• What is VOR? What is DME?

If you’d like to become a commercial pilot, you not only need to know how to use all the current navigation systems; but it is also important that you have knowledge about their origins and what it was like to fly aeroplanes in the past. We will therefore look at what is VOR in aviation and also what is DME.

At present, there are a variety of systems that help fly planes, there are planned routes and aeroplanes have sophisticated instrumentation. But how was all this done previously? Stay and find out as it is really interesting… We promise!

Satellite navigation vs traditional navigation

The first thing we’ll talk about is the differences between satellite navigation and traditional navigation.

  • In satellite navigation, pilots fly to a series of designated points by GPS positions, or imaginary points throughout the Earth. This allows planning for much more direct routes, saving time and fuel consumption.
    In order for this type of operation to be carried out, both the aeroplane and the tribulation have to be certified for it.
  • In traditional navigation, the procedure is a little different. Pilots use different types of ground radio aids that allow them to find out what their exact position is.

One of the oldest and well known ones is VOR, alongside DME. Knowing how to use it perfectly is essential for all pilots.

What is VOR?

VOR, VHF Omnidirectional Range, is a ground radio aid that allows pilots to know their position in respect to their corresponding ground station. In Spain, for example, we have 87 VOR stations, spread across all its territory.

Position with respect to VOR is indicated in radials, which have their beginning in the actual VOR and extend outwards, just like the wheel of a bicycle.

If we incorporate a DME or Distance Measuring System, it is possible to obtain the exact position accurately.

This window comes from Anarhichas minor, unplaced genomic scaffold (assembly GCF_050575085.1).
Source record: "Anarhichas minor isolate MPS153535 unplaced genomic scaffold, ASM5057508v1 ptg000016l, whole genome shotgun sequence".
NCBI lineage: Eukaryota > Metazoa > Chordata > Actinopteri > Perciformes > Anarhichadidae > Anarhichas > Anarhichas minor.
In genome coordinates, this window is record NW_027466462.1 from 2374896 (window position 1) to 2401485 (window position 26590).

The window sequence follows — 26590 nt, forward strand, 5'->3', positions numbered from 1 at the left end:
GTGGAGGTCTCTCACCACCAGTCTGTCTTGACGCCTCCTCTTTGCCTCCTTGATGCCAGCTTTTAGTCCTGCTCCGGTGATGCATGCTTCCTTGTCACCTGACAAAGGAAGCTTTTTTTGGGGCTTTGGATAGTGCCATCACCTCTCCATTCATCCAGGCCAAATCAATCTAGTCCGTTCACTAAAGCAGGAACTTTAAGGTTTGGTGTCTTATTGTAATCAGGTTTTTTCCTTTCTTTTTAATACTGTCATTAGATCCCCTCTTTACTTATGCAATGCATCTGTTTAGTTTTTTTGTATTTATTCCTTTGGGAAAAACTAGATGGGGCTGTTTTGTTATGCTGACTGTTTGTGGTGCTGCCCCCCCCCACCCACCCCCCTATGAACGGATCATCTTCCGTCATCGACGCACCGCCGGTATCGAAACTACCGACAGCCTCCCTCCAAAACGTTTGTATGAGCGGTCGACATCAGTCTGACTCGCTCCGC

How VORs work?

From a VOR, two different types of signal are emitted: a reference signal, emitted in all directions and a variable signal, emitted in each of the 360º of the station.

The onboard receptor of the aeroplane can compare and obtain the phase between the reference signal and the variable, and in this way, obtain the radial in which the aircraft is.

Each VOR emits these signals in a specific frequency, so if we want to use a VOR in flight we have to tune into its frequency in our navigation equipment.

Identification of VOR

Pilots must be able to identify VOR with whom they’re working. If not, can you imagine if they got confused and followed a different direction, that would be a disaster, wouldn’t it?

To prevent this from occurring, all VOR transmit their identification in Morse code. This code is audible for pilots and they can compare it to the one on the chart.

Aeroplanes equipped with glass cockpits also have screens instead of analogical instrumentation; its avionics actually show you the VOR identifier. So it’s impossible to get confused.

Confusion cone

Another VOR phenomenon is the confusion cone.

The confusion cone is the loss of reception from the station when the aeroplane is flying above the vertical. This is due to VOR being designed to give directions for long distances not just in the vertical.

Did you know VOR are like flying saucers?

If you’ve ever seen a structure similar to a flying saucer when driving, It was a VOR as its shape is unmistakable.

What is DME?

We have already touched upon what DME or Data Measurement Equipment is for, haven’t we? Well, now, we are going to look at what DME consists of in a little more detail.